A false-color electron microscopy representation of a zebra finch feather displays the feather cortex (depicted in blue) and melanosomes (particles rich in melanin, portrayed in orange). A scale bar denotes 1 µm. Attribution: Dr. Tiffany Slater
Researchers in the field of paleontology have identified the first molecular traces of phaeomelanin, a pigment responsible for ginger hues. “This will contribute to a more precise understanding of the colors of prehistoric animals.”
The presence of phaeomelanin, which is now toxic to animals, suggests this discovery could be an initial phase in comprehending its evolutionary history.
A team of paleontologists from University College Cork (UCC) has documented the first molecular traces of phaeomelanin, a pigment responsible for ginger coloring, in the fossil records.
The recent study details the retention of molecular remnants of the pigment phaeomelanin in amphibians that lived 10 million years ago, thereby enhancing the set of tools paleontologists use to reconstruct the authentic colors of extinct species.
The research was published on October 6 in the scientific journal Nature Communications and was spearheaded by Dr. Tiffany Slater and Prof. Maria McNamara, both affiliated with UCC’s School of Biological, Earth, and Environmental Sciences (BEES) and Environmental Research Institute (ERI). Collaborations included scientists from Fujita Health University in Japan, Linyi University in China, and Lund University in Sweden.
A depiction summarizing the principal discoveries of the Slater et al., 2023 study appears in Nature Communications. Attribution: Science Graphic Design
According to Dr. Slater, “This remarkable discovery empowers paleontologists to identify various types of melanin pigments in a broader array of fossils.
This will lead to more faithful reconstructions of the coloration of ancient animals and address significant questions concerning the evolution of pigmentation in fauna. The origins and evolutionary purpose of phaeomelanin, a pigment that is toxic to animals, remain unknown, but answers might be found in the fossil records.”
The research team conducted extensive lab tests on black, ginger, and white feathers to examine how phaeomelanin pigments decay during the fossilization process, thereby corroborating their fossil chemistry interpretations.
The senior author of the study, Prof. McNamara, stated, “Though fossils inevitably undergo transformations due to heat and pressure over time, it does not imply the complete loss of original biomolecular data. Our fossilization experiments were instrumental in decoding the chemical nature of the fossils, confirming that remnants of biomolecules can withstand the extreme conditions during fossilization.
“There is an immense opportunity to investigate the biochemical evolution of animals through the fossil records, particularly when considering chemical transformations that occur during the fossilization process.”
Reference: “Taphonomic Experiments Unveil Genuine Molecular Markers for Fossil Melanins and Confirm Phaeomelanin Preservation in Fossils,” published on 6 October 2023 in Nature Communications.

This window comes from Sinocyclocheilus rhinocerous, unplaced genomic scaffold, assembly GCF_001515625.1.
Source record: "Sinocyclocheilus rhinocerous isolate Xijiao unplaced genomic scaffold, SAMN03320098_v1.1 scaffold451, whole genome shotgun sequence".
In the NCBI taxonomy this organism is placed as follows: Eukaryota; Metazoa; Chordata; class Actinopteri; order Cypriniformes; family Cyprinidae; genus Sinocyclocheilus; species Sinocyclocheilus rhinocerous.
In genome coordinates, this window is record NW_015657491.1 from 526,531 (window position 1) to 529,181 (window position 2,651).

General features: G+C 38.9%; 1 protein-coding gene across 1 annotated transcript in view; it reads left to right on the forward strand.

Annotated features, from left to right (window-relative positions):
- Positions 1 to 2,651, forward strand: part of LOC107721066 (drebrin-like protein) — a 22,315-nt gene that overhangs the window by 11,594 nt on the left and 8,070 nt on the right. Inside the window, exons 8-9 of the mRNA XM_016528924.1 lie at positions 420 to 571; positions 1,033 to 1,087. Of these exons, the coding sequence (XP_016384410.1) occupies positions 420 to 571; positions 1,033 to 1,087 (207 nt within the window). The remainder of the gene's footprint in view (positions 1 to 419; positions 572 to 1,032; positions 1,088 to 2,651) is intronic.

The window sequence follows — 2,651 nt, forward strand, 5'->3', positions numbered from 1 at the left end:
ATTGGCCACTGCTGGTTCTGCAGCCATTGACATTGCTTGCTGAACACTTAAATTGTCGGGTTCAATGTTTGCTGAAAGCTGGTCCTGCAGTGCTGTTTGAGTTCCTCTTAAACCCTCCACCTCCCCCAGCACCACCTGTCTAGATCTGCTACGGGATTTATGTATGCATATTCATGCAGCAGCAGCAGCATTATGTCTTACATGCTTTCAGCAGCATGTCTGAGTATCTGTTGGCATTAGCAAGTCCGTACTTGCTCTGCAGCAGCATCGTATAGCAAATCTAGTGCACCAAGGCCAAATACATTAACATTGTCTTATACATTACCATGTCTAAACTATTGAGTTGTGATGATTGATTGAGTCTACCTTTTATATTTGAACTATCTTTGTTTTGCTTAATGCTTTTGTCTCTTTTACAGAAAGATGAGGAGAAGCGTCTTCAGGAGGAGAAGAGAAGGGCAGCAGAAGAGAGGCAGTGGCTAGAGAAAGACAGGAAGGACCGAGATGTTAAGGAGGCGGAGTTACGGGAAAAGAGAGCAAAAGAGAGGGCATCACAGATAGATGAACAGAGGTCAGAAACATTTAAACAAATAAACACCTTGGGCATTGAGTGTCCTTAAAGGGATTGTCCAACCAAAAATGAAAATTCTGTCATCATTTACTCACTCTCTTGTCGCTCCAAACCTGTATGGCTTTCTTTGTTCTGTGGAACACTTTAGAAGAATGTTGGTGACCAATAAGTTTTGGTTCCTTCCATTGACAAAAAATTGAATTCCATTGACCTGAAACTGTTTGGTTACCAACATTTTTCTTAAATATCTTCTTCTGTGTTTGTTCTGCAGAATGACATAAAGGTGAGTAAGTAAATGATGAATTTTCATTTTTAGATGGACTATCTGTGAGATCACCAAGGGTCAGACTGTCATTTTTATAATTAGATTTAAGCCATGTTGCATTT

Frequently Asked Questions (FAQs) about phaeomelanin in ancient amphibians
What is the main discovery of the research led by University College Cork’s team?
The primary discovery is the identification of the first molecular traces of phaeomelanin, a pigment that produces ginger coloration, in amphibian fossils that are 10 million years old. This adds a new dimension to paleontological methods for reconstructing the original colors of extinct species.
Who led the research and who were the collaborators?
The research was spearheaded by Dr. Tiffany Slater and Prof. Maria McNamara, both affiliated with University College Cork’s School of Biological, Earth, and Environmental Sciences and Environmental Research Institute. The collaborators included scientists from Fujita Health University in Japan, Linyi University in China, and Lund University in Sweden.
What is the significance of finding phaeomelanin in ancient fossils?
The discovery is crucial for several reasons. Firstly, it allows for a more accurate reconstruction of the colors of prehistoric animals. Secondly, it opens up new avenues for understanding the evolution of phaeomelanin, a pigment that is toxic to present-day animals.
How did the researchers verify their findings?
The team conducted extensive laboratory experiments on black, ginger, and white feathers. These experiments were designed to track how phaeomelanin pigments degrade during the fossilization process, thereby corroborating their interpretations of the fossil chemistry.
What are the broader implications of this study?
The study implies immense potential for exploring the biochemical evolution of animals, particularly when considering chemical changes that occur during fossilization. It enriches the toolset of paleontologists, enabling them to analyze more aspects of extinct animals, including their coloration.
Where was the study published?
The study was published in the scientific journal Nature Communications on October 6.
What is phaeomelanin, and why is it important to the study?
Phaeomelanin is a type of melanin pigment that produces ginger coloration. The study is important because it marks the first time molecular traces of phaeomelanin have been found in the fossil record, which could be a key to unlocking its evolutionary history.
More about phaeomelanin in ancient amphibians
- Nature Communications Journal
- University College Cork’s School of Biological, Earth, and Environmental Sciences
- Environmental Research Institute at University College Cork
- Fujita Health University
- Linyi University
- Lund University
- Overview of Paleontology
- Introduction to Melanin and Pigments